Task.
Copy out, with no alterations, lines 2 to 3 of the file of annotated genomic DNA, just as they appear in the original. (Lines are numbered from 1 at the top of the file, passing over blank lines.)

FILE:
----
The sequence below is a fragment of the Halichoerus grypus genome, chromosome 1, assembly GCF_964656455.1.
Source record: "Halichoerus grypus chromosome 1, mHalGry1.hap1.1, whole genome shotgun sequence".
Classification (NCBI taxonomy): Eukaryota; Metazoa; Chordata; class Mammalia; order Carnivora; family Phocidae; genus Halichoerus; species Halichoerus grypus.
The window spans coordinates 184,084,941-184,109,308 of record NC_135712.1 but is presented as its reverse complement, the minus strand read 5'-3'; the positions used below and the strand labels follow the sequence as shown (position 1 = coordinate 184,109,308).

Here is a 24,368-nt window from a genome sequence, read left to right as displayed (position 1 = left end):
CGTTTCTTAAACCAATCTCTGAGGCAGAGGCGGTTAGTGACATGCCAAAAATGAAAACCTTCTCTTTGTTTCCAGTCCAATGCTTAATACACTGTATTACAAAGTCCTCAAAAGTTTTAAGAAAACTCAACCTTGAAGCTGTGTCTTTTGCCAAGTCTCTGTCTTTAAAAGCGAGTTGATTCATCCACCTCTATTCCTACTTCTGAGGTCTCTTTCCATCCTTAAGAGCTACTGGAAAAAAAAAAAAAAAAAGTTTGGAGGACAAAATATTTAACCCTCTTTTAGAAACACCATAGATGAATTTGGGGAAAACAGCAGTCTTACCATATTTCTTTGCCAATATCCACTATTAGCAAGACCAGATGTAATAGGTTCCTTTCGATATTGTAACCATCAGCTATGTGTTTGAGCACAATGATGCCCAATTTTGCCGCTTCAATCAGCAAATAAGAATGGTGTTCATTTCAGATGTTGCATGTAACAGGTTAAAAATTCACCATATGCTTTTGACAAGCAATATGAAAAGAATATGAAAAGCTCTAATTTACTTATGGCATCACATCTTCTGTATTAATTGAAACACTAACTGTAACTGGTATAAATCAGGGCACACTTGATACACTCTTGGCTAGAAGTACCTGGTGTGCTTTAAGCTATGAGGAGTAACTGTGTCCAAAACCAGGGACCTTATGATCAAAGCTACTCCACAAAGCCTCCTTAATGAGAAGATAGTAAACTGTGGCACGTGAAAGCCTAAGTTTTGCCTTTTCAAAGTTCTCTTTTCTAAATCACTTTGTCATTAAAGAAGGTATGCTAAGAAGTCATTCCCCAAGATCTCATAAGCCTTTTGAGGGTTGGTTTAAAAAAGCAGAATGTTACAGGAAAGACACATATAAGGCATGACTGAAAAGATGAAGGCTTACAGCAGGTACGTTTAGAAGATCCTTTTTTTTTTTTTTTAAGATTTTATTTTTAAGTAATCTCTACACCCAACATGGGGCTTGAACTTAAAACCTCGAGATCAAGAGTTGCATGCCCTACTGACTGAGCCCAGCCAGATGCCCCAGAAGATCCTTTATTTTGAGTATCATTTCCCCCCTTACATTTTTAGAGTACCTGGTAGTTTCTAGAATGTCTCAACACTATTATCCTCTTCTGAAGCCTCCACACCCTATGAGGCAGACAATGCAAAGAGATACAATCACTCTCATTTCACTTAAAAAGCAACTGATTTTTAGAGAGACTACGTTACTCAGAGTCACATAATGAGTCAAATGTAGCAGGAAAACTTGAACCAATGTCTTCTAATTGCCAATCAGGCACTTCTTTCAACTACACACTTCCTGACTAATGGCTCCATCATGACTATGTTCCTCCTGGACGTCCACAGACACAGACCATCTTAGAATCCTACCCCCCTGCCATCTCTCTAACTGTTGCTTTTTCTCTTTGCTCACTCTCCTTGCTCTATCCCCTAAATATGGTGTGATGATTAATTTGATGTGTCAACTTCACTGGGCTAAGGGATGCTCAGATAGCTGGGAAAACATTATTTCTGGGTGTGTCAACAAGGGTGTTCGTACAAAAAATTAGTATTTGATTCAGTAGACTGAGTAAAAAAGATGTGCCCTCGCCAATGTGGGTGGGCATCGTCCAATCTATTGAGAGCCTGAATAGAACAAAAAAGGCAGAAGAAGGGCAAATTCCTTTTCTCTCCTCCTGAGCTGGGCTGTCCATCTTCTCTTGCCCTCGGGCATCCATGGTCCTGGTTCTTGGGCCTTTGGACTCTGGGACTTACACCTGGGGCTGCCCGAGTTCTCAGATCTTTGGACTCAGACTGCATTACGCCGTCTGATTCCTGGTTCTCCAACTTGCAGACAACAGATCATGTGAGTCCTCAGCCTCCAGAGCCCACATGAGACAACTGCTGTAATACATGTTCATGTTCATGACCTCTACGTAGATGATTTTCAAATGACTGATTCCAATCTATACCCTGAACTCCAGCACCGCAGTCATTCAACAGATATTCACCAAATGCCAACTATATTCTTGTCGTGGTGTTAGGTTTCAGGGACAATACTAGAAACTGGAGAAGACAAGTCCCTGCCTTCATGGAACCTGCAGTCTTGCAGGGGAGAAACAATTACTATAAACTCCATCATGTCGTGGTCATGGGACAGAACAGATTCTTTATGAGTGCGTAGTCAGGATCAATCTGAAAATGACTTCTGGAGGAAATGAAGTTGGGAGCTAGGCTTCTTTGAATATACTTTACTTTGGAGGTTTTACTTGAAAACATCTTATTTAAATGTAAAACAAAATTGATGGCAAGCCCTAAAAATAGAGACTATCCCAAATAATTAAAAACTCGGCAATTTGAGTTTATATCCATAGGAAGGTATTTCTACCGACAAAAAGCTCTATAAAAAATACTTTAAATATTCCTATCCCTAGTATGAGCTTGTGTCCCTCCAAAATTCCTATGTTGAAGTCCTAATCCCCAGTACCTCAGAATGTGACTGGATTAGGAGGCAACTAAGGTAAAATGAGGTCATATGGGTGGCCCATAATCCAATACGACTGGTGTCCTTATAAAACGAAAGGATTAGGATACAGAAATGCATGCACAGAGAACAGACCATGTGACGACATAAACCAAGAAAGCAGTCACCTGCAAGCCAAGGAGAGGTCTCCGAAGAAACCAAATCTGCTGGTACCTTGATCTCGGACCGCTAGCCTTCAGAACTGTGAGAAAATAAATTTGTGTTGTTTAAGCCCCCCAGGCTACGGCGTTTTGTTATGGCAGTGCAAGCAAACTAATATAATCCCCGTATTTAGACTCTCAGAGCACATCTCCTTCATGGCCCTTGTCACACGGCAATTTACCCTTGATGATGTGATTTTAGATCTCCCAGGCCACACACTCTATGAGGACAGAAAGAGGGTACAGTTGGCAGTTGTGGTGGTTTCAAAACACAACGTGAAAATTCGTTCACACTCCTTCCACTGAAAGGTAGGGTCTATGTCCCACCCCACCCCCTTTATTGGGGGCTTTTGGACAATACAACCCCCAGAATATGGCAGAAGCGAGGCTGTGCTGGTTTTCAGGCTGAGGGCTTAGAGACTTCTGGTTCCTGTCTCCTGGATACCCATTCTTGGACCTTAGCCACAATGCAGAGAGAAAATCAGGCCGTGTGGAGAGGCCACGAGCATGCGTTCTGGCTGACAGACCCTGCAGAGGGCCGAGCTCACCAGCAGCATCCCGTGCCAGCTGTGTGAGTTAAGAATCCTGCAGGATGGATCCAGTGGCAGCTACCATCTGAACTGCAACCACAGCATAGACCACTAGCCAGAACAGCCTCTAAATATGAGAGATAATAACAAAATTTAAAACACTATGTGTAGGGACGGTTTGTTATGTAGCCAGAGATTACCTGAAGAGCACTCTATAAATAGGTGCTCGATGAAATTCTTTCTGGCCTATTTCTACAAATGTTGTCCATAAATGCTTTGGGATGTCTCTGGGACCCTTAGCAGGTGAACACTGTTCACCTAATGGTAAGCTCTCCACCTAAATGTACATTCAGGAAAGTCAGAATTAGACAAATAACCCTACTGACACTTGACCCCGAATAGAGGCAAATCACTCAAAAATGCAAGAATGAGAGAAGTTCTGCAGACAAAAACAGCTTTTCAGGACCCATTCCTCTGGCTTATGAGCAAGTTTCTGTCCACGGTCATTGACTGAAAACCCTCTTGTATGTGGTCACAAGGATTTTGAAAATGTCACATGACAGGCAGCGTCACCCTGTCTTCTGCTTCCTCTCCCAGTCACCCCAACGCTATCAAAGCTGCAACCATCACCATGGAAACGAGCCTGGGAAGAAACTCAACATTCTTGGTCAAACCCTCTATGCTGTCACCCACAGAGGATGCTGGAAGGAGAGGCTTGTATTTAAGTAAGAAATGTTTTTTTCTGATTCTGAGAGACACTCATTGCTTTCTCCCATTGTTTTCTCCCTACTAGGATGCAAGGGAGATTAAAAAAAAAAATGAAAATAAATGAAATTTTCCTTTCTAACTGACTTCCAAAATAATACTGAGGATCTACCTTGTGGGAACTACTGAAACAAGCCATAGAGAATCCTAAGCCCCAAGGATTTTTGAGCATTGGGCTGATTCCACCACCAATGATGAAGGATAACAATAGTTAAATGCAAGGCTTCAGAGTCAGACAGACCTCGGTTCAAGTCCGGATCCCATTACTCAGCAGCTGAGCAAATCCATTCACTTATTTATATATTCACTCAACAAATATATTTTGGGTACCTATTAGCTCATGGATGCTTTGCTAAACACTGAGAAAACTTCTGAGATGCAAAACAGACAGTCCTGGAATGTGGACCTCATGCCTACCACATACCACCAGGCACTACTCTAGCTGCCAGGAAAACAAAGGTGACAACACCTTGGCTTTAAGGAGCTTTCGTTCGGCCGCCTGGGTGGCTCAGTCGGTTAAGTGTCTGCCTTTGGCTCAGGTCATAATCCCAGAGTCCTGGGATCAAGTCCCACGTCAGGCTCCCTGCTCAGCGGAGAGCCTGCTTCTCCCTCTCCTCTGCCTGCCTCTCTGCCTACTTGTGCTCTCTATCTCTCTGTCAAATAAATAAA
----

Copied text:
Source record: "Halichoerus grypus chromosome 1, mHalGry1.hap1.1, whole genome shotgun sequence".
Classification (NCBI taxonomy): Eukaryota; Metazoa; Chordata; class Mammalia; order Carnivora; family Phocidae; genus Halichoerus; species Halichoerus grypus.